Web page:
Listen to Episode 1 on iTunes: What’s Good during Black History Month?
Hi, everyone! This website has become something of an online portfolio where I publish my work from various outlets. I am thrilled to add an audio option to those who follow my site. I’m not ditching words for podcasting by any means, but playing around with audio has been so fun. I love exploring storytelling in various ways.
Introducing: What’s Good?, a podcast focused on the positive, feel-good global news. I am something of a Debbie Downer *insert trombone sound effect from the classic SNL sketch*, especially when so much of what I write about is what’s wrong with the world. Fortunately, my energetic and positive friend Emily Gayton hosts this podcast with me. I tried my hand at producing with Adobe Audition. We record in a professional podcast studio, and I record street interviews with a Zoom handy mic.
I am working to get the podcast on Spotify, but for now, you can use the RSS code below to subscribe on iTunes, Google Podcasts, Pocket Cast and more.
An Athens resident is hoping to bring some guidance to the “fanciful” — and often “overwhelming” — world of Disney theme parks in her new book.
Sarah Hina, a tried-and-true Walt Disney World fanatic and author of two novels, used her understanding of the literary industry with a topic she’s passionate about in her new book, “Walt Disney World Step by Step 2019: A Common-Sense Planning Guide.”
Her family has visited Disney World in Orlando annually for more than a decade, giving her a plethora of knowledge on the parks and how to plan a trip to what is known as the “happiest place on Earth.” After giving tips to family members and friends about saving money and time at Disney World, Hina decided to share her knowledge with a wider audience.
Hina’s expertise landed her a gig with Mickey Travels, a Disney vacation planning agency. As a travel agent, she is responsible for scheduling a family’s visit, ordering “FastPasses” (for quicker ride waits) and setting up dining reservations.
“The place is absolutely massive,” the 47-year-old mother of two said. “The first time we went it was so overwhelming, but if you’re familiar, you can have an amazing vacation. If you walk in there and expect to eat where you want and ride where you want, you’re going to be disappointed if you don’t plan.”
Disney World is divided into four parks: Magic Kingdom, Hollywood Studios, Animal Kingdom and Epcot. Each offer unique attractions including rides, character visits and dining facilities. Between all the FastPass ride schedules, castle dinner reservations and more, Hina hopes to bring clarity to a planning process that can take months for some families.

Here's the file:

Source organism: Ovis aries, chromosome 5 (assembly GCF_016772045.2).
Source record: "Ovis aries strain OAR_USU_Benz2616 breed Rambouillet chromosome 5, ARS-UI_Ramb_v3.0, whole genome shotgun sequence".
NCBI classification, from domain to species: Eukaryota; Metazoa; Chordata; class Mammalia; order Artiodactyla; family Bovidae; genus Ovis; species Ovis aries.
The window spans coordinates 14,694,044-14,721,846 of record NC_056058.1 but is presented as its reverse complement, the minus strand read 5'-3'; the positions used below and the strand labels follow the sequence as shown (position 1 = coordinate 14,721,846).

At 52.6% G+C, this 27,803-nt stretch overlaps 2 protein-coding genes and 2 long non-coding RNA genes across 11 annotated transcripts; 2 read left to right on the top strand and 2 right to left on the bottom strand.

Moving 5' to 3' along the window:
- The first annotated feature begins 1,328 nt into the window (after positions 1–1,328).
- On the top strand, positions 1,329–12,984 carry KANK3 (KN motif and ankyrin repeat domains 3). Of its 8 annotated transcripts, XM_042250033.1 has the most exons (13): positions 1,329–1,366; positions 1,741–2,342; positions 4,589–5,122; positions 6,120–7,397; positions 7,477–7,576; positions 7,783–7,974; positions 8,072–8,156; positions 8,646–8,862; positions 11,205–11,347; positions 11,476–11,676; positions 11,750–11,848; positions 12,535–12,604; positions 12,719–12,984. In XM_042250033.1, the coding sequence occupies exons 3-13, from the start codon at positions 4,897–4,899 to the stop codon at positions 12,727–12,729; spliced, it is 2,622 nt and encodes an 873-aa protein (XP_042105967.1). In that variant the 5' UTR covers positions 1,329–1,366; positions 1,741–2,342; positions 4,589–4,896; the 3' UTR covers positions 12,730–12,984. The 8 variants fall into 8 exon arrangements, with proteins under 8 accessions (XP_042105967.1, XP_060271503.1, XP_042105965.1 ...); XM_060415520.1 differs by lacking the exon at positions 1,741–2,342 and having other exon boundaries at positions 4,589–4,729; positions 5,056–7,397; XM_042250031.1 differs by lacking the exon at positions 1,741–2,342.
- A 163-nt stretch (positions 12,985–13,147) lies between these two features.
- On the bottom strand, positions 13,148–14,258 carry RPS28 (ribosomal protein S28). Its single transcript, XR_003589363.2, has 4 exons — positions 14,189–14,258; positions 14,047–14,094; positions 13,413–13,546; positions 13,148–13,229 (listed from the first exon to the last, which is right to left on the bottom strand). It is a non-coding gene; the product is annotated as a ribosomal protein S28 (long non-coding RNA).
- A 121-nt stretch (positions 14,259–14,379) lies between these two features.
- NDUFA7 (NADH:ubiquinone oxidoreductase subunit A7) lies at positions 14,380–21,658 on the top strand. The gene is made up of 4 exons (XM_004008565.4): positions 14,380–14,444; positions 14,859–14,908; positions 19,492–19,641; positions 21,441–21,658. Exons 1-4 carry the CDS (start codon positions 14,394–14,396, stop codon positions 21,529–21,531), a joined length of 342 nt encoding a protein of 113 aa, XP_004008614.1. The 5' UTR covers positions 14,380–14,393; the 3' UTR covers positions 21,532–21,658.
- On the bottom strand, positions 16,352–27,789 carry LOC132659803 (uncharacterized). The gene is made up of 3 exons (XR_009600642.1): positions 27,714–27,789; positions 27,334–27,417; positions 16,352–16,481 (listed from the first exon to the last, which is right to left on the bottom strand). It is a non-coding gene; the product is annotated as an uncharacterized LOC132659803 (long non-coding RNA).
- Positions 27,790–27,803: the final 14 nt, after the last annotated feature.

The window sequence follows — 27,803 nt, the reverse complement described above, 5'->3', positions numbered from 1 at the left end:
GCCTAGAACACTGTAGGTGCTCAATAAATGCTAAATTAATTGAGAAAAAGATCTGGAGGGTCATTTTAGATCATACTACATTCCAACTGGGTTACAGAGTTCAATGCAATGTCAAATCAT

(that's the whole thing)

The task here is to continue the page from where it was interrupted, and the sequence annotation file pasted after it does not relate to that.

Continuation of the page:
“Disney has done a great job of branding their parks as the quintessential American family vacation,” she said. “Because of that, many people want to go so you’ve got to understand how it works.”
As a biology graduate from Case Western University, Hina said she never envisioned such a unique career change. Now an expert of all things Disney World, Hina described being encouraged by her publisher to write a yearly edition of the guide.
“People love being immersed in that Disney bubble and escaping reality,” she said. “I never expected to turn it into a career. I genuinely enjoy seeing other families experience the kind of happiness and togetherness we’ve experienced.”
Originally published on A1 of The Athens Messenger on Feb. 10, 2019.
Hundreds of Athens residents gathered January 19 for the 2019 Women’s March. The march took place on the same day as the third-annual Women’s March in Washington, D.C.
Originally produced for and published by The Athens Messenger.
In the face of tough circumstances, Jennifer Peterson feared that her children might not have the Christmas she wished for them this year.
Delivering that sad news broke her heart, but after her husband lost his job she felt like they had no other options to afford Christmas presents.
That’s when she received a call that was her saving grace. Peterson was informed last week that her two children were selected by the Athens City School District as participants in this year’s “Shop with a Cop.”